We see how the OpenEVSE stands up to our comprehensive testing review.

The OpenEVSE Advanced Series 48-amp EV charger made it into our Home EV Charger Buying Guide For 2020, so we figured it was only fair that we offer one of our "Ultimate Reviews" on the unit. Our Ultimate Review series is a deep dive into the EVSE, we don't just plug it in and declare it a good choice, we actually test it out and use a points-based rating system we call the ChargerRater.

The OpenEVSE Advances series comes in both 40-amp ($499.00) and 48-amp ($549.00) versions and is a WiFi-connected smart charger. The user can adjust the power delivery from 6-amps up to 40 or 48-amps, depending on which unit they have. 

It comes standard with a 24-ft cable, which is one of the longer cables available on a charger today. Its see-through plastic casing is NEMA-4 rated for extreme weather conditions and it's the smallest, lightest 48-amp charger that we've ever tested.  

Gallery: OpenEVSE EV Charger Review

The cable didn't fare too well in our cable deep-freeze test, but because it is so thin, it was manageable. It wasn't the worst performing cable in the deep freeze test that we've seen, but it was far from the best.

Perhaps the OpenEVSE's biggest flaw may be that it's not safety-certified. While OpenEVSE points out that "All safety features required by SAE J1772, UL, and NEC are standard", many buyers may be concerned that it hasn't been thoroughly tested and certified by the UL, ETL, CE, or CSA.

The fact that OpenEVSE didn't spend the tens of thousands of dollars to have the unit safety certified, is probably partially why the price is as low as it is. The 40-amp OpenEVSE is only $499, and you just can't get a 40-amp EVSE with smart charging features for less than that. It's a very good value if the lack of a UL stamp isn't a dealbreaker for you. 

The OpenEVSE 48 comes with a plug that will plug into either a 30-amp NEMA 14-30, a 50-amp NEMA 14-50, or a 60-amp NEMA 14-60 outlet. That's accomplished by removing the neutral pin in the plug, as it's not used in the EVSE. You then set the power delivery in an online portal to match the circuit the outlet is on.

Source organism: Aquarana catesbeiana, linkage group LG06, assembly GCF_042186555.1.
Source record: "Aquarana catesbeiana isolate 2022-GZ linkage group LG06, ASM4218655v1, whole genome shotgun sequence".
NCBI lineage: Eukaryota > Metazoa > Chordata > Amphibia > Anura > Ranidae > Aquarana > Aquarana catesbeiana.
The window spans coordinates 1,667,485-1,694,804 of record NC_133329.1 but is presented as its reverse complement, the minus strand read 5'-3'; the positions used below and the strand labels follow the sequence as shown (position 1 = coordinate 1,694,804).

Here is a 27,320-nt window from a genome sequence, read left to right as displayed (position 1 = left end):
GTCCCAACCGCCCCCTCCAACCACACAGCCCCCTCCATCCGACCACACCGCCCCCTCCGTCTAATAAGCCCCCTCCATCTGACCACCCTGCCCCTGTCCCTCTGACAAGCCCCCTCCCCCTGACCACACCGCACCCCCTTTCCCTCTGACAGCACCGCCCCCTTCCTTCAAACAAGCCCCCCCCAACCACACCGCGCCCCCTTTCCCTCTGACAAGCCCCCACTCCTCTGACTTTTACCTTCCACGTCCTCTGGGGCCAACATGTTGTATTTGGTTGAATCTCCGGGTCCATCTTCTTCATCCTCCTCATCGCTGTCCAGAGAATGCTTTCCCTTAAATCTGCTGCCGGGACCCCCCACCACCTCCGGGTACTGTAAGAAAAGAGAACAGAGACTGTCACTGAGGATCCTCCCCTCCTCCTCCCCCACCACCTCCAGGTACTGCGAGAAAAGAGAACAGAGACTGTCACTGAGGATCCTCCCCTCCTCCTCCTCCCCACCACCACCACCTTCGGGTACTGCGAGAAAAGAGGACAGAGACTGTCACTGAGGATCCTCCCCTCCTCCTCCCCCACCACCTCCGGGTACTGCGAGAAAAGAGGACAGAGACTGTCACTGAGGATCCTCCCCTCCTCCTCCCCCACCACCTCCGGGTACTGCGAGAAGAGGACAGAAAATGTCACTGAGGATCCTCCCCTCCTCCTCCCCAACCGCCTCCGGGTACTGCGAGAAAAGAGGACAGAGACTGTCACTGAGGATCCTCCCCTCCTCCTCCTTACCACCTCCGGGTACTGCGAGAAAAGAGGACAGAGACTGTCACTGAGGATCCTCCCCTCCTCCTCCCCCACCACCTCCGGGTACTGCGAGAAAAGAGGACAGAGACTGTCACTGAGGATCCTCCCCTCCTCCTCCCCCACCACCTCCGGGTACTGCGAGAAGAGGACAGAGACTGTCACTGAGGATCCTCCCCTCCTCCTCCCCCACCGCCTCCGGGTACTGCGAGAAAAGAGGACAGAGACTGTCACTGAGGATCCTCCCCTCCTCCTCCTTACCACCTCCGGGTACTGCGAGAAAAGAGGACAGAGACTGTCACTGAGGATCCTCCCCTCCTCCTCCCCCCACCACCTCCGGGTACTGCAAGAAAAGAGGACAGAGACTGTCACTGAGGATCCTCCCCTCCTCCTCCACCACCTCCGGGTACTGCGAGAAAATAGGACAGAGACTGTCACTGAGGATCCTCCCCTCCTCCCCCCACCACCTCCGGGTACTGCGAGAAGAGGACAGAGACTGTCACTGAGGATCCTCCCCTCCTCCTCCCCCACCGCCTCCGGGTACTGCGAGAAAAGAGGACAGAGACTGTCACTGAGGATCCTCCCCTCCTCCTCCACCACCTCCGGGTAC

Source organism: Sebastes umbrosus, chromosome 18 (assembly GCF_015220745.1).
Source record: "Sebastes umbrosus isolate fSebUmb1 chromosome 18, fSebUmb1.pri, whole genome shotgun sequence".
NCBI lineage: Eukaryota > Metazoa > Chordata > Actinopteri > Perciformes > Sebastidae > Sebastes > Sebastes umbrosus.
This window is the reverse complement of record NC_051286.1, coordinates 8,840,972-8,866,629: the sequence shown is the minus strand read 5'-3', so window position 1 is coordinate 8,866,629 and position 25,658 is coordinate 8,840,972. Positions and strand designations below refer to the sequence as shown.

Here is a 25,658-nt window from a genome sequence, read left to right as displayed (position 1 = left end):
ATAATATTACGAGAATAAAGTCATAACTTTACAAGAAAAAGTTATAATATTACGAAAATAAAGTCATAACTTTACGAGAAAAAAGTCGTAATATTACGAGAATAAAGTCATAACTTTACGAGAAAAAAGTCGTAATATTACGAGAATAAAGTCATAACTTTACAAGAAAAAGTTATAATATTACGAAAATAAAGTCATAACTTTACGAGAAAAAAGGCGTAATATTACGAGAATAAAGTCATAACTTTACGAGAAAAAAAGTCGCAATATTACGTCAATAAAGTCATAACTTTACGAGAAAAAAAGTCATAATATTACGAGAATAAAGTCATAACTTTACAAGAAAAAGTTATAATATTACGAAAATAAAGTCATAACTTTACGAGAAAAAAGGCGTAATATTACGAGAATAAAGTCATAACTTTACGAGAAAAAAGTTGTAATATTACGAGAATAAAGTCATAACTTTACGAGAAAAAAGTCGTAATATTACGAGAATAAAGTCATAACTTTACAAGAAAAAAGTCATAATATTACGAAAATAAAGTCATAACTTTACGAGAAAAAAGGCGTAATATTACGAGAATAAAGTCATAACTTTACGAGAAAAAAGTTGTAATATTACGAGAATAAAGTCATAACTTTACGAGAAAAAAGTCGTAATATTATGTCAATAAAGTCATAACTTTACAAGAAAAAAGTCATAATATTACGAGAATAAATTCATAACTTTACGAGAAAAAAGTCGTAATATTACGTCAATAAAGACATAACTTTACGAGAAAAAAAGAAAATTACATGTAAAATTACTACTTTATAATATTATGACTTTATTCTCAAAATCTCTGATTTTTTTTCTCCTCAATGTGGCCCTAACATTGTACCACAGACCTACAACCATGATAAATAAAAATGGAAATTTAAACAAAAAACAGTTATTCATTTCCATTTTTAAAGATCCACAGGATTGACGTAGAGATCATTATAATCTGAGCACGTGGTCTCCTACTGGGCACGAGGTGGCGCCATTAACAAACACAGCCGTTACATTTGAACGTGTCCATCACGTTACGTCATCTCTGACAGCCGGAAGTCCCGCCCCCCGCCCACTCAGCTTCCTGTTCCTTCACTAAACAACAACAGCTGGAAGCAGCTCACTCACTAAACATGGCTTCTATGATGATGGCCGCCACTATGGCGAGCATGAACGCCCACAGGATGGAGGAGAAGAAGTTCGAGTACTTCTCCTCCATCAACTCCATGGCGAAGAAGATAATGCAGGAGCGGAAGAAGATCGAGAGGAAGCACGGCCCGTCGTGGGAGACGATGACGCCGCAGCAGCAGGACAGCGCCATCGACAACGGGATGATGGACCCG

It's the only EVSE available today that is able to plug into a NEMA 14-60 outlet and deliver 48-amps to the vehicle. All other 48-amp EVSE have to be hardwired, or the owner would have to attach a NEMA 14-60 plug to the unit first. 

OpenEVSE ChargerRater score
The OpenEVSE's ChargerRater score

The OpenEVSE has an LCD display that allows to user to view the current power output, the amount of energy dispensed in the current charging session, as well as the cumulative power the unit has delivered over time.

It also has the ability to power-share between multiple units, but not right out of the box. You would have to have it configured to do so. The OpenEVSE has the ability to participate in utility demand response programs and comes with a three-year warranty.  

It did well on our ChargerRater and scores an 87, which converts into a 4.35 out of five. We then offer our personal score which was 4.55 and came up with a final score of 4.45 out of five stars. 

We like to hear from OpenEVSE owners out there. Are you happy with the unit? Have you had any issues? Do you agree with our score?  Let us know in the comment section below.